Telehealth takes off but security concerns persist
While 91 percent of medical organizations have already implemented telehealth capabilities, 52 percent of respondents have experienced cases where patients refused to use the services due to security concerns.
This is the key finding of a new research study by Kaspersky which also shows the pandemic has had a major effect with 44 percent of organizations implementing telehealth after COVID-19 hit.
What's more, 56 percent of healthcare institutions are planning to increase their investment in telehealth and virtual care solutions. 42 percent say most of their patients are more interested in remote than in-person sessions because of their convenience.
Contrary to stereotypes that older people are less inclined to trust modern technologies, just 51 percent of providers agree that the majority of their organization's patients using remote formats are under the age of 50.
On the other side of the coin though 74 percent of respondents have experienced cases where patients have refused a video call with medical staff, with 52 percent reporting that people declined telehealth services due to privacy or data concerns. Other reasons cited include a general lack of trust towards telehealth (33 percent), unwillingness to appear on video (32 percent) and the absence of correct equipment (30 percent).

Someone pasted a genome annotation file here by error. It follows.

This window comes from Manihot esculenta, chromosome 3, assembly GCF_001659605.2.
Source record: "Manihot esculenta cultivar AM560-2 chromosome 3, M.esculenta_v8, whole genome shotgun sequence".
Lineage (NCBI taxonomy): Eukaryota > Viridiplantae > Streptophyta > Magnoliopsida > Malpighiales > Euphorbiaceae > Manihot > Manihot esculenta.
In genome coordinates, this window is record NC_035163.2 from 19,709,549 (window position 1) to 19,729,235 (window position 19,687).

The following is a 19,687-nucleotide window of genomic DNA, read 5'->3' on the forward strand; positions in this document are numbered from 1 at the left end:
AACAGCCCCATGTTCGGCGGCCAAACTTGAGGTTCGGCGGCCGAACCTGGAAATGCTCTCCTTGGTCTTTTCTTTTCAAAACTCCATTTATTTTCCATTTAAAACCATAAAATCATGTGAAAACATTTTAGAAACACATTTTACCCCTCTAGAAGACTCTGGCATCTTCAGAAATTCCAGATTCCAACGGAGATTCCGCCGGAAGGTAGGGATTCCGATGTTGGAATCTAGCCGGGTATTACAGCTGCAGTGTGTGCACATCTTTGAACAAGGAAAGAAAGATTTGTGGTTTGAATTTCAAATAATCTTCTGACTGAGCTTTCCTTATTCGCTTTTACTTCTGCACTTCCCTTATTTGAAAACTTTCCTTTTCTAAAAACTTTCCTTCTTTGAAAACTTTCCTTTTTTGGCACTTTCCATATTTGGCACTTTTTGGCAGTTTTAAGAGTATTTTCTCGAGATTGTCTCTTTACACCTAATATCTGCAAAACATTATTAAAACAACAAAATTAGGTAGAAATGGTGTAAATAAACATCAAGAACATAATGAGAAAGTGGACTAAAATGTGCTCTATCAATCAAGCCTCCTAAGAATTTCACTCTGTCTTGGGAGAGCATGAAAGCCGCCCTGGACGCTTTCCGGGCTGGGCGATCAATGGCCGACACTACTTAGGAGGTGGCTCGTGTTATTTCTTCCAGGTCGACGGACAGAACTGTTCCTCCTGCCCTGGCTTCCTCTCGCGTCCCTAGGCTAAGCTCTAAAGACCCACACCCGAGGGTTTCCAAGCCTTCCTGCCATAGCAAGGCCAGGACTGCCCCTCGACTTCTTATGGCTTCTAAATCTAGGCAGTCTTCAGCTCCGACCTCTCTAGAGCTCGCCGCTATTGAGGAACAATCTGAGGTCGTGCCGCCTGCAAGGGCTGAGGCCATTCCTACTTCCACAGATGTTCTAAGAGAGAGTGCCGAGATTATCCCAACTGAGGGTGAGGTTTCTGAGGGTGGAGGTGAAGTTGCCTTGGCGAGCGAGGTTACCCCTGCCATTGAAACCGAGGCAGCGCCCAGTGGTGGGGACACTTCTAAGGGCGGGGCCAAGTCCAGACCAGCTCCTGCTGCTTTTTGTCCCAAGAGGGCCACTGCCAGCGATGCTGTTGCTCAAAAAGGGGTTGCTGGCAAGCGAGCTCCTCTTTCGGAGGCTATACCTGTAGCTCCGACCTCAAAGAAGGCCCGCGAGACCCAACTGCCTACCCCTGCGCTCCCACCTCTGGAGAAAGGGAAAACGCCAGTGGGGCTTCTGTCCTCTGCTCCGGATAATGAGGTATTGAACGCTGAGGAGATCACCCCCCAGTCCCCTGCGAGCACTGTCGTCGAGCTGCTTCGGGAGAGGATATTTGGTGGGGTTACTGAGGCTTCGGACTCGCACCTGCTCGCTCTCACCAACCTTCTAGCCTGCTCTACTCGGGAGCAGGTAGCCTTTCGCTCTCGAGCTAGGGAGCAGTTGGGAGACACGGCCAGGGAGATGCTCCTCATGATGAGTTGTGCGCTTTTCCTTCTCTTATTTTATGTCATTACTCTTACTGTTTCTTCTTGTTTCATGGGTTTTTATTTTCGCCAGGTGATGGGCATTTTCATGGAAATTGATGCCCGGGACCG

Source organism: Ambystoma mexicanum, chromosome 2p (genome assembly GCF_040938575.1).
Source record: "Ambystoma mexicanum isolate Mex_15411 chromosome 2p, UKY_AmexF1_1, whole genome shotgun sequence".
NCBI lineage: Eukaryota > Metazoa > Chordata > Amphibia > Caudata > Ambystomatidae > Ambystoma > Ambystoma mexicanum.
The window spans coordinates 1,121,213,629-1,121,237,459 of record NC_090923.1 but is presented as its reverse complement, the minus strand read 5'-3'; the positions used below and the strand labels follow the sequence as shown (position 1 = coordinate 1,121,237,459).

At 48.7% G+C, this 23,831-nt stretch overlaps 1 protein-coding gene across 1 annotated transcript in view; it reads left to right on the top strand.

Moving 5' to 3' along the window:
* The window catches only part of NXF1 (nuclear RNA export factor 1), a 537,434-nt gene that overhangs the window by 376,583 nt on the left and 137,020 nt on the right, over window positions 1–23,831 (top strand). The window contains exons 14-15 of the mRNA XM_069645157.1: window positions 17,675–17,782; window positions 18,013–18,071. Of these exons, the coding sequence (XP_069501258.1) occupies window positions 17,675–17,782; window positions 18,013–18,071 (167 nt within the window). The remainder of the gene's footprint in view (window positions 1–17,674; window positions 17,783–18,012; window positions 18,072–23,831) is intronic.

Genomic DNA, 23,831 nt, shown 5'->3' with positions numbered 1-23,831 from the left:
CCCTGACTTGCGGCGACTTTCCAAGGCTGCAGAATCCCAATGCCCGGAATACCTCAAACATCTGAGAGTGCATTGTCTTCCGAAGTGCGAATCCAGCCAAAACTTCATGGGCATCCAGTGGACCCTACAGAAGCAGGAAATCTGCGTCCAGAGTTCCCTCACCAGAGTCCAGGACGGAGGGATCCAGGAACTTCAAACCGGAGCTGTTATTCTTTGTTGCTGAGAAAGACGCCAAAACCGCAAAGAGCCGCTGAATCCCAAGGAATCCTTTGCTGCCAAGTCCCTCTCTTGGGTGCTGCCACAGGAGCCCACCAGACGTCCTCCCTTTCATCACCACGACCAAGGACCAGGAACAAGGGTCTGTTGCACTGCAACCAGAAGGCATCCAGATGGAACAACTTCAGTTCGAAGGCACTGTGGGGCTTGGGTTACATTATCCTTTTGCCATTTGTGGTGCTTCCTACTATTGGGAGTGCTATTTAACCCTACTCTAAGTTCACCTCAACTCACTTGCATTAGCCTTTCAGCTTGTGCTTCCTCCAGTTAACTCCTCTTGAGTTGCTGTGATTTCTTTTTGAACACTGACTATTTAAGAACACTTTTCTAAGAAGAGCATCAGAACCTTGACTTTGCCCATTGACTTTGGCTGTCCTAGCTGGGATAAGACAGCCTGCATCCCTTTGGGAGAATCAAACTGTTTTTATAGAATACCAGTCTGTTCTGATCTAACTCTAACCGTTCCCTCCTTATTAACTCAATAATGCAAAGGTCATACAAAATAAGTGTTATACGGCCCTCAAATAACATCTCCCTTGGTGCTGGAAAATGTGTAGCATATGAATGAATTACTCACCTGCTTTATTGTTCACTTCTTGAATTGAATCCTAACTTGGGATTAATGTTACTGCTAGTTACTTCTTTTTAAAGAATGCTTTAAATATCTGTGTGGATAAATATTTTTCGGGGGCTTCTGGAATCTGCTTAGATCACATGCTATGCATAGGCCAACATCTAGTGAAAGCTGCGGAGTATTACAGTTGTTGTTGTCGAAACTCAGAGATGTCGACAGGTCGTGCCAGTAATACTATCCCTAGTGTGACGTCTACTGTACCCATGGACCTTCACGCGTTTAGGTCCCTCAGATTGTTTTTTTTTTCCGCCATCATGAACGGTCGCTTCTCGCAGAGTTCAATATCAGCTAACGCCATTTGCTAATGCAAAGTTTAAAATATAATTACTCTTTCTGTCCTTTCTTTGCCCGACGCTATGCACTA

And it's not only patients who are worried, 81 percent of healthcare providers say that clinicians in their organization have voiced concerns about patients' data protection when conducting remote sessions, and only 36 percent of respondents are very confident that their organization has the necessary security measures.
"Trust has always been important to the healthcare sector, but today as more and more medical organizations rely on technology and digital offerings to support their services, patients also want to feel confident about the privacy of their medical data," says Evgeniya Naumova, executive vice president of corporate business at Kaspersky. "That means the level of trust within the industry is inextricably linked to a provider's ability to ensure the safety of the sensitive information they collect, share, and store. With rapid development and complexity making the healthcare industry more lucrative to malicious actors, now is the time for healthcare institutions to make cybersecurity their first priority. They should evaluate their current level of defense, and wisely adopt the appropriate solutions and tools. This way, they will build a brighter future where distance or cybersecurity risks won't be a barrier and everyone can receive high-quality medical help."
The full report is available from the Kaspersky site.